Tech Support – We’re People Too

Nobody likes calling tech support. There are droves of sites that recount horror stories of dealing with various companies and their failure to provide the help that is wanted and needed. This will probably never change. I, too, really try to avoid calling any tech support line as long as possible. I will beat Google’s search algorithm to a bloody pulp and turn my cable modem into a pile of molten goo in an attempt to fix a problem before I will pick up the phone a press a few numbers. Heck, I have a series of posts on this very blog recounting my experiences with Comcast support and they are not flattering to tech support (though the social media outreach team is a different story).

On the flip side of that coin, I am in tech support at the company I work for. I take the calls and do what I can to help. Having been on both sides of the fence, I think I can safely say that there are a few things you can do to give you much better chances to leave a support call satisfied. Now this may not work every time as every company and every support technician (or engineer or whatever the PC term is this week) are not equal. But the point here is by trying to adhere to a few common courtesies and being a little flexible can greatly increase the chances that you will have a pleasant experience when you pick up the phone to ask for help.

First and foremost, do not assume that you will be stonewalled or that your experience will be a bad one. This will put you in a negative frame of mind and that will come out during your conversation with the support rep. Job or not…that is a person on the other end and they don’t like being verbally abused or mistreated any more than you do. Try to remember that. It’s not an easy thing to accomplish since you are probably frustrated already with whatever problem has driven you to call in the first place but trust me, you don’t want to come off as belligerent.

Next, understand that your problem might be rare or unique in some way so it may take a little while to dig to the bottom of the cause. A good support rep is not going to just give you a quick answer and all but shove you off the call. I can tell you from personal experience that about 30% of the cases I deal with in any given day are unique in some form or fashion. This leads me to asking quite often for very basic information so I can be sure that I am thorough. After all, if you call back because the problem wasn’t as fixed as we thought it was because I missed something, you will, understandably, be less inclined to be patient or nice. Of course there is the exception of the other 70% of the cases I deal with. These are the things I see almost daily and can say with near absolute confidence what the solution is in fairly short order. Don’t confuse that answer with brushing you off. If you have doubts about which it is, then ask if it’s a common problem. I can’t speak for most companies but I can say that the one I work for values honesty with the customer.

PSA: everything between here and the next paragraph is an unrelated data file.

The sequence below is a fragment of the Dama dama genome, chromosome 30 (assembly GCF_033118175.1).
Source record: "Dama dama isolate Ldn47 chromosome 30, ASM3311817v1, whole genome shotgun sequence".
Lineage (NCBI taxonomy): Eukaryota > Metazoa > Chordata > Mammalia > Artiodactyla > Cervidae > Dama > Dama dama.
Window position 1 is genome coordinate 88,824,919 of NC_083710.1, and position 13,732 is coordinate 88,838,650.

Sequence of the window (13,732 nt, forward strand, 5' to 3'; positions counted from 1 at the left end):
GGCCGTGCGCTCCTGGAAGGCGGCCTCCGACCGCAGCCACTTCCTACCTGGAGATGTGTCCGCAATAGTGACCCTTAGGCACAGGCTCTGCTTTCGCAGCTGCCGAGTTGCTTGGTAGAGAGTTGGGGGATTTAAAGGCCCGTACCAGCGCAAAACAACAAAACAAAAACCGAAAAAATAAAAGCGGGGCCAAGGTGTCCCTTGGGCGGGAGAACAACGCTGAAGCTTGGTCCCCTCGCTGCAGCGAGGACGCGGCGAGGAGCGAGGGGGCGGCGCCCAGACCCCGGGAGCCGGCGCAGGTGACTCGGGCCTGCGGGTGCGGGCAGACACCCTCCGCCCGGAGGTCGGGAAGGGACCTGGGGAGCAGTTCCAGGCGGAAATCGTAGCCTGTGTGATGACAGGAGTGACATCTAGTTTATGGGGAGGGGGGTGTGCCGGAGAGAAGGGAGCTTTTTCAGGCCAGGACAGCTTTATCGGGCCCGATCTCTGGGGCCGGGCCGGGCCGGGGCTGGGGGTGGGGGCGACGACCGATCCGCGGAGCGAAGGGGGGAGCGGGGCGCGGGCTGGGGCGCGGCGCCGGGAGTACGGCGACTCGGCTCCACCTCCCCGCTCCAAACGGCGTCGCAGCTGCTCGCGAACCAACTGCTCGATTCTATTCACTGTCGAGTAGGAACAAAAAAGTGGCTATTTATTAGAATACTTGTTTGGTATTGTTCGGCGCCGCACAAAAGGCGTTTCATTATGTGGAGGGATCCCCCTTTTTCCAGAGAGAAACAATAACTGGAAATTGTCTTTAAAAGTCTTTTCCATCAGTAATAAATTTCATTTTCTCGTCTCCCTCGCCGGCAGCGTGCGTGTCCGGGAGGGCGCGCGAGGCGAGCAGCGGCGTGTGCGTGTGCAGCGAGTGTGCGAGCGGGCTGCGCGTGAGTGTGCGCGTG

Try to understand the support rep’s point of view because he or she is trying to understand yours. Our goal is to get your problem fixed. Our goal is to do it as quickly and as thoroughly as reasonably possible. We want you to get full use of your product/service and we know how frustrating it is when something you need isn’t doing what it is supposed to do. We honestly do understand. We don’t get calls because things are working great, which is fine because that’s the job. Again, I can’t speak for other places but at my job we do it because we like solving problems.